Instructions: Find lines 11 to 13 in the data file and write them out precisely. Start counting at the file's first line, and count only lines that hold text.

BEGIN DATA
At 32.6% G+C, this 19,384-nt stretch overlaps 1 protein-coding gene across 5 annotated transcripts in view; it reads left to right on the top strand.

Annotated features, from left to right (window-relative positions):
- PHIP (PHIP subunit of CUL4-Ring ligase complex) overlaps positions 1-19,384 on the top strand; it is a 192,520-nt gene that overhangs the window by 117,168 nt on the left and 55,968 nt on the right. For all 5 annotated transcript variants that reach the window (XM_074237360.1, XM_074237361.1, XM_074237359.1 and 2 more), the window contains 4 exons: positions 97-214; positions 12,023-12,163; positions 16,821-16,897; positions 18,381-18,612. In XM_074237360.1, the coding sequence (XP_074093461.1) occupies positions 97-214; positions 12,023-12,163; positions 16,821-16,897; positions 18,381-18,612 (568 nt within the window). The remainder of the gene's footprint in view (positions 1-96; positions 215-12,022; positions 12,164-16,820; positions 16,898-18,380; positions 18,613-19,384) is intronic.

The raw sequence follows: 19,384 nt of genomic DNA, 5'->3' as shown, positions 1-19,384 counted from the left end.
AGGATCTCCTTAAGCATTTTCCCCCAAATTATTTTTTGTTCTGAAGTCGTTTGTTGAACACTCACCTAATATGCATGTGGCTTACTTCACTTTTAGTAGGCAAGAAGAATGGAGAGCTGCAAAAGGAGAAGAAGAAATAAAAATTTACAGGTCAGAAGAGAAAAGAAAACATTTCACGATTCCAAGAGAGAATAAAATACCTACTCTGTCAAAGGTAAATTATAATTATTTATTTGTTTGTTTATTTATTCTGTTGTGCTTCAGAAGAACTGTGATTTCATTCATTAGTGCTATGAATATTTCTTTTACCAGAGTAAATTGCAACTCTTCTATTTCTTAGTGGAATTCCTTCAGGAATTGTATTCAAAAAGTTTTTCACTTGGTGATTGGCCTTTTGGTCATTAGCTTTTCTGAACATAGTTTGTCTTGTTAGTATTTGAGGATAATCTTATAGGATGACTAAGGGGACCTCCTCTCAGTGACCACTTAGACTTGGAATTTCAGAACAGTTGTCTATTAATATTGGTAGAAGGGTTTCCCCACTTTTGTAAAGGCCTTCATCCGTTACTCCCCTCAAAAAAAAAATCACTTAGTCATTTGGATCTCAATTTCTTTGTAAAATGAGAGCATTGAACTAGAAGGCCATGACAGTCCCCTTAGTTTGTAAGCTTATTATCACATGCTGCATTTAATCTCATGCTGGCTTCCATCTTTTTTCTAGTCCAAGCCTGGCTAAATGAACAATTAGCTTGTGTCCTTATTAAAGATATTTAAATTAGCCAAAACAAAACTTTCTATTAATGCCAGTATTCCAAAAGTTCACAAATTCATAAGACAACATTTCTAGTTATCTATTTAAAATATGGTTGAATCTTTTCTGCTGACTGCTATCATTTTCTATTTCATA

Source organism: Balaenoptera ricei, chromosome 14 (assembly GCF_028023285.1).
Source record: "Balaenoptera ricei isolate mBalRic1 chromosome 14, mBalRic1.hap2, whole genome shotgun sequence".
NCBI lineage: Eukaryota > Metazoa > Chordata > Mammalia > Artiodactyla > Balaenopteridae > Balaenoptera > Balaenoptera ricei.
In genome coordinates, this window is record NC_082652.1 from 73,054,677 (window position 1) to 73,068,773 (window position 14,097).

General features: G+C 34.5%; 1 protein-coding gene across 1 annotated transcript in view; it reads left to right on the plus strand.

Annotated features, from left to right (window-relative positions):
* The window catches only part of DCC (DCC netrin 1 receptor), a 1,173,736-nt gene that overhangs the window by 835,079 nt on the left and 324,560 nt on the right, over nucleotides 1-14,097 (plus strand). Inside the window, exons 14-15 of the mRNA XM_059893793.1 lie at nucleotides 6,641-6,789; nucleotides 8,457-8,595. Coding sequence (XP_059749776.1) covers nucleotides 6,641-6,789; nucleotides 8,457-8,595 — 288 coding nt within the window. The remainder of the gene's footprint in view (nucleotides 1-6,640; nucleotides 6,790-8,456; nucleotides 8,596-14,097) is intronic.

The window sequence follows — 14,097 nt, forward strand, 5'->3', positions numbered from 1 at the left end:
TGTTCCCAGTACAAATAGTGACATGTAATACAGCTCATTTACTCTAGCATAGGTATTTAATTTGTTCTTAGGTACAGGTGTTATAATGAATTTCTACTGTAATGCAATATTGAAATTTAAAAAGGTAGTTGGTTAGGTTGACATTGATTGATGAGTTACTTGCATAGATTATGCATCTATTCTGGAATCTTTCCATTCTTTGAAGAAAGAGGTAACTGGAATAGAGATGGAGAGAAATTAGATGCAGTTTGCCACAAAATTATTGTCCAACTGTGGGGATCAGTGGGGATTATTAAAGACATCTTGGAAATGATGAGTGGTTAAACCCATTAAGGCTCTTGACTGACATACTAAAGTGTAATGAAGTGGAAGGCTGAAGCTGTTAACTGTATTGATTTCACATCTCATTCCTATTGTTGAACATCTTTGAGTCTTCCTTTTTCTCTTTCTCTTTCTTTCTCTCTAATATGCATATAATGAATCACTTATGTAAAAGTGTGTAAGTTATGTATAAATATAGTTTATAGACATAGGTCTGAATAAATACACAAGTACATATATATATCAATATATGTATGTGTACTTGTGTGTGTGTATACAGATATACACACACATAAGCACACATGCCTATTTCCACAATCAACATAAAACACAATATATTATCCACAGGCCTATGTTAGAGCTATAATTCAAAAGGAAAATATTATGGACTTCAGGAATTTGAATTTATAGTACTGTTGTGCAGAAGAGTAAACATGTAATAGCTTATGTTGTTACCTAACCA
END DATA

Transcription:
Annotated features, from left to right (window-relative positions):
* The window catches only part of DCC (DCC netrin 1 receptor), a 1,173,736-nt gene that overhangs the window by 835,079 nt on the left and 324,560 nt on the right, over nucleotides 1-14,097 (plus strand). Inside the window, exons 14-15 of the mRNA XM_059893793.1 lie at nucleotides 6,641-6,789; nucleotides 8,457-8,595. Coding sequence (XP_059749776.1) covers nucleotides 6,641-6,789; nucleotides 8,457-8,595 — 288 coding nt within the window. The remainder of the gene's footprint in view (nucleotides 1-6,640; nucleotides 6,790-8,456; nucleotides 8,596-14,097) is intronic.

The window sequence follows — 14,097 nt, forward strand, 5'->3', positions numbered from 1 at the left end: